Last edited by Endless Ike: 07-15-2012 at 11:38 PM.
Endless Ike is offline  
Old
07-16-2012, 10:08 AM
  #109
enrothorne
A DJ saved my life
 
enrothorne's Avatar
 
Join Date: Jul 2006
Location: Downtown Buffalo
Country: Germany
Posts: 2,528
vCash: 500
Send a message via AIM to enrothorne
Fine, go play in the KHL. It wouldn't bother me one bit if half of the league left for the KHL. Maybe then the players that play here actually want to play here instead of just being here for the paycheck.

enrothorne is offline  
Old
07-16-2012, 10:23 AM
  #110
Zip15
Registered User
 
Zip15's Avatar
 
Join Date: Jun 2009
Posts: 17,804
vCash: 396
Quote:
Originally Posted by Rob Paxon View Post
Everyone is aware of this and most people have mentioned it alongside their criticisms. However, contrary to popular belief, negotiations do not require two sides come in with ridiculous demands to then barter down to sanity from.
Your subjectivity and biases pervade your entire post. Anyways, initial collective-bargaining proposals are almost always one-sided proposals representing everything the party proposing wants, and then some. There's also an element of strategy to it, as well. You create as many bargaining chips as possible, and you determine when you're going to use each chip. Also, it's a sad truth in America that this is how people bargain: they anchor themselves to extreme proposals and negotiate from there. Do I wish it wasn't like this? Of course. But that's just the way it is now, and I'm sure the players are going to ask for the same or a better deal than they have now.

Quote:
Originally Posted by Rob Paxon View Post
The league's demands are very much insulting to the players for many reasons as I've mentioned in earlier posts: the players gave them their cap and now the first thing they do in the first formal negotiations since that agreement is to demand the return of those benefits. In some cases these roll back benefits even beyond what they were before the league's consolation concessions of the last CBA.
Oh, those poor players. They submitted to a CBA they hate so much that they extended it twice and would operate under it for time immemorial if they had their way. Let's all feel bad for those poor players who worked under obscene working conditions since 2005-06.

Quote:
Originally Posted by Rob Paxon View Post
Take a more typical 'working class' company/union relationship for example.
No, let's not, because player/management bargaining relationships in the professional sports context is not analogous to "typical" union/management relationships in the private sector. Professional athletes have leverage and bargaining power in a way that hotel employees and janitors can only dream of. Professional athletes cannot be adequately replaced. It's much easier to replace a grocery store cashier.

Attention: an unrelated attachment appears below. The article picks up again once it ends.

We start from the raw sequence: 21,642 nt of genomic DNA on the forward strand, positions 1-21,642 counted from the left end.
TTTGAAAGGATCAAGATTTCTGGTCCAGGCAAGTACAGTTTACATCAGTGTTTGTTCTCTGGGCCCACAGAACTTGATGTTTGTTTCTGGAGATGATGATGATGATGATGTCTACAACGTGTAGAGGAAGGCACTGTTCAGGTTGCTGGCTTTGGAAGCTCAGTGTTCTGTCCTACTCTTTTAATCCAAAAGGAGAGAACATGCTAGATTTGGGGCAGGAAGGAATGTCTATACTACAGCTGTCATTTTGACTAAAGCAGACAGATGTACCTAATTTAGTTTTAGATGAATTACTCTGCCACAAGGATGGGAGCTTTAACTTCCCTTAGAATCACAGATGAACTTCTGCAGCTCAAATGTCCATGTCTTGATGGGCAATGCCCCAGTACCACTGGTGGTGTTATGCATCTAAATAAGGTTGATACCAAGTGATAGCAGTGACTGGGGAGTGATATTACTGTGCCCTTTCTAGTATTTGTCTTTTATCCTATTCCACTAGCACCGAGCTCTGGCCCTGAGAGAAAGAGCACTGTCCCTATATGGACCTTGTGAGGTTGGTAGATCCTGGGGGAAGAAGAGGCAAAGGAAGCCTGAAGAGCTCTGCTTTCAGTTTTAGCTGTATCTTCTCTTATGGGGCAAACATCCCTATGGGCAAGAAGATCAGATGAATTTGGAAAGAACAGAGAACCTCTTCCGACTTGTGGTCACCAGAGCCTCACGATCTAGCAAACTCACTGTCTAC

The players wield significant power this time around, and will not be steamrolled. This is not a situation analogous to "typical" bargaining relationships.

Quote:
Originally Posted by Rob Paxon View Post
A bitter labor dispute wherein the company demanded and won major wage decreases gives in return several concessions as a consolation and to ensure these wage decreases can win out. At the very next labor negotiations they demand further wage decrease and the return of all these concessions, in some cases to less than they were in the first place. All this after posting record profits each year under that previous agreement. That's not an insult? That is not a surefire way to start off on the bitter foot?
You're again operating from a premise that the most recent CBA was terrible for the players. Time has judged that agreement to be extremely beneficial for the players, as evidenced by the union's extension of the agreement on multiple occasions. And we all know the players would love to continue operating under the current agreement. As it turns out, it was a great deal for the players.

But you want management to take the bargaining table a philosophy that since they were the perceived winners the last time at the bargaining table, they should be "nicer" with their proposals this time around. Come on.

Quote:
Originally Posted by Rob Paxon View Post
This isn't reading too much into anything. Everyone knows full well the league isn't going to get these things and that's no the point. They're simultaneously insulting the opposition while increasing the likelihood of the season being disturbed. They could just as easily put forth reasonable demands, as they're the side actually making demands in the first place.
Who's insulted? You? Some other posters? Talking heads? Who's the arbiter or reasonableness? You?

You want this to be a simple issue, but it isn't. There's far too much strategy and cat-and-mouse to these negotiations. Of course they're not going to get concessions to this extent. Of course the union isn't going to get anything close to what their initial offer will be. But, this is the process, whether you like it or not. All the hand-wringing is the only thing that's "ridiculous" about the past three days.

Zip15 is offline  
Old
07-16-2012, 10:34 AM
  #111
joshjull
Moderator
 
joshjull's Avatar
 
Join Date: Aug 2005
Location: Hamburg,NY
Country: United States
Posts: 34,282
vCash: 500
Quote:
Originally Posted by enrothorne View Post
As profitable as it is now? No. But more than closing up shop. And nobody says you cant cross the picket line.